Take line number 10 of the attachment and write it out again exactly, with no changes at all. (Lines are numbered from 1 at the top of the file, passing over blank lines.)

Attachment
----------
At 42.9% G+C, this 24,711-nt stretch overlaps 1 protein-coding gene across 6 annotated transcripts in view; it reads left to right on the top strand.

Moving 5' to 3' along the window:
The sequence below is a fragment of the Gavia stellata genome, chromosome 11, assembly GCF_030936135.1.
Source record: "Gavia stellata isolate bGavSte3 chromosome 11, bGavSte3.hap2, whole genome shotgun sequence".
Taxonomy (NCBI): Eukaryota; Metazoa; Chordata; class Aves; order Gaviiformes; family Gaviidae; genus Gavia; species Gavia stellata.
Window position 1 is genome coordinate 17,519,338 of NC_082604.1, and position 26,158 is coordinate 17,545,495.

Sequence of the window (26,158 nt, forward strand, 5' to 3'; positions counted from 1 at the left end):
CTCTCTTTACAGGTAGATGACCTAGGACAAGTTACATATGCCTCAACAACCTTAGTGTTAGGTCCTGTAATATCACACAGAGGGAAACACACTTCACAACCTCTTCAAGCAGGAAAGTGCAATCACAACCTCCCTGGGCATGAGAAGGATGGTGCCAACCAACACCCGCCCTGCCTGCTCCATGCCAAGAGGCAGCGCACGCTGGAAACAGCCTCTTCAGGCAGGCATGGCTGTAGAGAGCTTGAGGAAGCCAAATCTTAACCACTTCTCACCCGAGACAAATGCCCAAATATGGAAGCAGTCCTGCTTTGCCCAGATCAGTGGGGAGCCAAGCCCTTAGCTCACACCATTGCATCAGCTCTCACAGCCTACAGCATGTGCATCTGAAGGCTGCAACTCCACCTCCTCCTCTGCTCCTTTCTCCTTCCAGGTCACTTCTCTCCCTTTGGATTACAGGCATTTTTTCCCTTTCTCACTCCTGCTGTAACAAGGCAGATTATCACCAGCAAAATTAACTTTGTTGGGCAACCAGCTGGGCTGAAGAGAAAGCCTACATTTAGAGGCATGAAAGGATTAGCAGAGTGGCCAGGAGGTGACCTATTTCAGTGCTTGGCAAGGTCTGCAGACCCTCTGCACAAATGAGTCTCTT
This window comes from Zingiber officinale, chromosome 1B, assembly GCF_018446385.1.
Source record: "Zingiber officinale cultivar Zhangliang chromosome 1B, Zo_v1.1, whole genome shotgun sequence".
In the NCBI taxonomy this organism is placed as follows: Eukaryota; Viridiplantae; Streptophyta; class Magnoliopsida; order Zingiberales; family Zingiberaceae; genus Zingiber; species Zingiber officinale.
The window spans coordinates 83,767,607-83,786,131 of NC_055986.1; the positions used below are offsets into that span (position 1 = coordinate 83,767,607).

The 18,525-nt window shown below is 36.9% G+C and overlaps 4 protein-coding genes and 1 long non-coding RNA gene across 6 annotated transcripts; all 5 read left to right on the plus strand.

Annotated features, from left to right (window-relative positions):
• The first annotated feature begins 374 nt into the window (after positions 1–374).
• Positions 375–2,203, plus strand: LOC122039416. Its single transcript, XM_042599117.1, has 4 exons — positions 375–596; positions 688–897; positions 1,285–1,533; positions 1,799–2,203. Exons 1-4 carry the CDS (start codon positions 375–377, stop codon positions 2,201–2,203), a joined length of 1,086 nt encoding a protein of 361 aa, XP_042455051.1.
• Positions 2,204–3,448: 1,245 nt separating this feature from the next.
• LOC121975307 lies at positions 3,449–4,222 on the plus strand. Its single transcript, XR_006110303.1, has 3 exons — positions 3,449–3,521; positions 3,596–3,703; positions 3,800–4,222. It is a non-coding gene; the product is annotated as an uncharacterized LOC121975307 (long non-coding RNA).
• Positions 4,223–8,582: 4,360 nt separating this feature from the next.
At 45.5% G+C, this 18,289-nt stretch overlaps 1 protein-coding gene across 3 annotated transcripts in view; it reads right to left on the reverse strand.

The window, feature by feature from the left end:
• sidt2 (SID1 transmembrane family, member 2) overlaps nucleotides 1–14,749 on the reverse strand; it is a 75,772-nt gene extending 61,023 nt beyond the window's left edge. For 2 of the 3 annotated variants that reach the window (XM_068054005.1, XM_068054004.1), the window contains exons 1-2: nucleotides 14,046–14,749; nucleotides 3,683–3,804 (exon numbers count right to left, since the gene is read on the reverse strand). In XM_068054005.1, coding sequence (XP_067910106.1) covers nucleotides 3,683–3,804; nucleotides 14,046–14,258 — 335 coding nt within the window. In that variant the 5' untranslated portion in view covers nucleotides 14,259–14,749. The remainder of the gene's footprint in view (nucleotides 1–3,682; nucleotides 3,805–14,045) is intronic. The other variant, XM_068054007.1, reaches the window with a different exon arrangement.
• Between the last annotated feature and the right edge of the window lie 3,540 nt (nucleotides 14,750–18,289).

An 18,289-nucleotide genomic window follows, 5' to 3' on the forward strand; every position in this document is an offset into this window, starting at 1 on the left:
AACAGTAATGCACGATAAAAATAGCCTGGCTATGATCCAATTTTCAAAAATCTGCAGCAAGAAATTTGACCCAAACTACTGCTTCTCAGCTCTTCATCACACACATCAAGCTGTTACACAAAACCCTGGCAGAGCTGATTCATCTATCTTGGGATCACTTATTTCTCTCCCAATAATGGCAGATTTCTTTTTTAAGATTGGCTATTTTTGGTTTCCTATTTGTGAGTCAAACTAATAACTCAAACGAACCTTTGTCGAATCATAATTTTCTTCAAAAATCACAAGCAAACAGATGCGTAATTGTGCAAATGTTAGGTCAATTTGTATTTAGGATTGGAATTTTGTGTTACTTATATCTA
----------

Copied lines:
Source record: "Zingiber officinale cultivar Zhangliang chromosome 1B, Zo_v1.1, whole genome shotgun sequence".